We will see examples of data with distributions very different from the normal distribution (both theoretical and actual) and will see that the distribution of the av-erage of several samples, even for sample sizes as small as 5 or 10, will become symmetric and approximately normal—an amazing result! This result can be proved by using tools from probability theory, but that involves advanced probabil-ity tools that are beyond the scope of the course. Instead, we hope to convince you of the result by observing what the exact sampling distribution is for small sample sizes. You will see how the distribution changes as the sample size increases.

Recall from a previous exercise the seasonal home run totals of four current ma-jor league sluggers—Ken Griffey Jr, Mark McGwire, Sammy Sosa, and Barry Bonds. The home run totals for their careers, starting with their “rookie” season (i.e., first season with enough at bats to qualify as a rookie) is given as follows:

McGwire 49, 32, 33, 39, 22, 42, 9, 9, 39, 52, 58, 70, 65, 32

Sosa 4, 15, 10, 8, 33, 25, 36, 40, 36, 66, 63, 50

Bonds 16, 25, 24, 19, 33, 25, 34, 46, 37, 33, 42, 40, 37, 34, 49

Griffey 16, 22, 22, 27, 45, 40, 17, 49, 56, 56, 48, 40

This gives us a total of 53 seasonal home run totals for top major league home run hitters. Let us consider this distribution (combining the totals for these four players) to be a population distribution for home run hitters. Now let us first look at a histogram of this distribution taking the intervals 0–9, 10–19, 20–29, 30–39, 40–49, 50–59, and 60–70 as the class intervals. Table 7.1 shows the histogram for these data.

The mean for this population is 35.26 and the population variance is 252.95. The population standard deviation is 15.90. These three parameters have been computed by rounding to two decimal places. Figure 7.1 is a bar graph of the histogram for this population.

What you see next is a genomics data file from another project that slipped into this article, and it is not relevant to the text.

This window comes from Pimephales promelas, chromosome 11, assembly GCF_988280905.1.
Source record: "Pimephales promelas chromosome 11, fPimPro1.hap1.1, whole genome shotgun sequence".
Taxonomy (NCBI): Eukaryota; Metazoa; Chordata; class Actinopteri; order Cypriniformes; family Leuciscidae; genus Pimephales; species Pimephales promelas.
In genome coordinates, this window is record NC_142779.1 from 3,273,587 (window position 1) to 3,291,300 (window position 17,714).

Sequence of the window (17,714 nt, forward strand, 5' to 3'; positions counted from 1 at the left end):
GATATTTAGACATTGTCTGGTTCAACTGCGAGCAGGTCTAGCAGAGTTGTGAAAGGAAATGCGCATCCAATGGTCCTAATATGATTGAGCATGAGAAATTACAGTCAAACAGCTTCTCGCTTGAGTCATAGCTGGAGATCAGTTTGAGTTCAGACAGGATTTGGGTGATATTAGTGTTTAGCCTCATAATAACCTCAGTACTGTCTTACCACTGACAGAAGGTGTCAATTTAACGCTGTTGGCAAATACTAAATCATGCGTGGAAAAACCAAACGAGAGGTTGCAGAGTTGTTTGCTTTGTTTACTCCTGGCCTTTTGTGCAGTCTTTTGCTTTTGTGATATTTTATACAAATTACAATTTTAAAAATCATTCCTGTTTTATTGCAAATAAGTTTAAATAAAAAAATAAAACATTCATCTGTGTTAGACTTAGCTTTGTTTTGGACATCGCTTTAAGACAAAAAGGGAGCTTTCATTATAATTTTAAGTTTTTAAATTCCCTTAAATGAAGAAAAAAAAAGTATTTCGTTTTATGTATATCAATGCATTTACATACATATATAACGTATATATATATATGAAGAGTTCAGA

We notice that although the distribution is not a normal distribution, it is not highly skewed either. Now let us look at the means for random samples of size 5.

TABLE 7.1. Histogram for Home run Hitters “Population” Distribution

We shall use a random number table to generate 25 random samples each of size 5. For each sample we will compute the average and the sample estimate of standard deviation and variance. The indices for the 53 seasonal home run totals will be se-lected randomly from the table of uniform numbers. The indices correspond to the home run totals as shown in Table 7.2.

We sample across the table of random numbers until we have generated 25 sam-ples of size 5. For each sample, we are sampling without replacement. So if a par-ticular index is repeated, we will use the rejection sampling method that we learned in Chapter 2.

We refer to Table 2.1 for the random numbers. Starting in column row one and going across the columns and down we get the following numbers: 69158, 38683, 41374, 17028, and 09304. Interpreting these numbers as decimals 0.69158, 0.38683, 0.41374, 0.17028, and 0.09304 we then must determine the indices and decide whether we must reject any numbers because of repeats. To determine the indices, we divide the interval [0, 1] into 53 equal parts so that the indices correspond to random numbers in intervals as shown in Table 7.3.